The Equal Employment Opportunity Commission has agreed to a settlement with Voss Lighting, an Oklahoma company that actively discriminated against non-Christians in their hiring. The facts of this case are about as blatant a violation as one can imagine:
According to the EEOC’s suit, filed in U.S. District Court for the Northern District of Oklahoma (Civil Case No. 4:12-cv-00330-JED-FHM), Voss Lighting advertised a vacancy for an “operations supervisor” position at its Tulsa location through the website of a Tulsa-area church attended by the incumbent supervisor. Edward Wolfe, who had prior operations management experience, learned about the vacancy and applied for the position although he did not himself attend the church. Voss’s incumbent supervisor met with Wolfe and casually gathered personal information about his religious beliefs and practices. Notwithstanding the fact that Wolfe provided his resume and other job-related information, the supervisor forwarded only Wolfe’s personal religious information to the branch manager and recommended that he be hired.
When the branch manager formally interviewed Wolfe, the majority of the job interview concerned Wolfe’s religious activities and beliefs, the EEOC said. For instance, Wolfe was asked to identify every church he has attended over the past several years; where and when he was “saved” and the circumstances that led up to it; and whether he “would have a problem” coming into work early to attend Bible study before clocking in. According to Wolfe, the branch manager expressed dissatisfaction with his truthful responses to the religious questioning.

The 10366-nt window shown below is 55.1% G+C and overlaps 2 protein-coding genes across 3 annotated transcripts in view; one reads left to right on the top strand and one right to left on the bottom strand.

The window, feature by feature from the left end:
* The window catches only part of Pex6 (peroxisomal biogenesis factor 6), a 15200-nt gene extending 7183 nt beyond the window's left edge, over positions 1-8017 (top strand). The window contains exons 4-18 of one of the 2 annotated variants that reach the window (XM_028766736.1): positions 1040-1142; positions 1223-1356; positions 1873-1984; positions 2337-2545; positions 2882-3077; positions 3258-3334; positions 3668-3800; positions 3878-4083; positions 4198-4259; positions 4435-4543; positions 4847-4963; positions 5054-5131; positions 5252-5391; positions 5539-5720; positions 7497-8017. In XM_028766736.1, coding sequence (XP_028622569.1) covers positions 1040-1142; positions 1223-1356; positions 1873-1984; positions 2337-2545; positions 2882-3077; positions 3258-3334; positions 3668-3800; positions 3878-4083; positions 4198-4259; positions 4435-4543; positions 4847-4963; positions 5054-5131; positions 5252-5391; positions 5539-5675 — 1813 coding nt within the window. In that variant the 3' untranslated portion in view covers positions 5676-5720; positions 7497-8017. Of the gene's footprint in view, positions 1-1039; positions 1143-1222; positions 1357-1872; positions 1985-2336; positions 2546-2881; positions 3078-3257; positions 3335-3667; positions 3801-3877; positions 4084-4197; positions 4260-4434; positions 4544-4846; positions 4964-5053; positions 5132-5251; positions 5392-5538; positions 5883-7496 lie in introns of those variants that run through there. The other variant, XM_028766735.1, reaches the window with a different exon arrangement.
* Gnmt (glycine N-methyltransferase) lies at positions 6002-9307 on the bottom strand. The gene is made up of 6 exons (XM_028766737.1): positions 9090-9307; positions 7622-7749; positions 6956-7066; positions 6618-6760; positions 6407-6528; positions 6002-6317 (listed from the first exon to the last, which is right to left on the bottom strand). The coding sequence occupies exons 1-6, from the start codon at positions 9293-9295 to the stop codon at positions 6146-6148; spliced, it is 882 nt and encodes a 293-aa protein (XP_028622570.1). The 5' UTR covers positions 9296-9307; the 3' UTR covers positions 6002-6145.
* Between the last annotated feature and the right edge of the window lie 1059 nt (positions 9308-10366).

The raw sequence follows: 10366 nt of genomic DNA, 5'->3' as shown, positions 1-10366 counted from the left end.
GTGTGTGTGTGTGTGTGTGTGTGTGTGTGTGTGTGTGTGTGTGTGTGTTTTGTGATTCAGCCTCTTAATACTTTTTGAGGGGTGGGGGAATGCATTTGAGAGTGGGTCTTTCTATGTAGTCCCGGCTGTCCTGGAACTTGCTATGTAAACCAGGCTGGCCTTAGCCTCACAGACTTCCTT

At the time Wolfe was interviewed, Voss had no viable candidates for the position being filled. Despite being considered qualified for the position, Wolfe was denied employment on the basis of his religious beliefs, the EEOC charged. Voss continued to seek applicants and eventually hired an individual whose religious ideology matched that of the company and its leadership.
The company agreed to pay $82,500 in damages and to make changes to make sure it doesn’t happen again (though this is the kind of thing it’s easy to keep doing while pretending not to).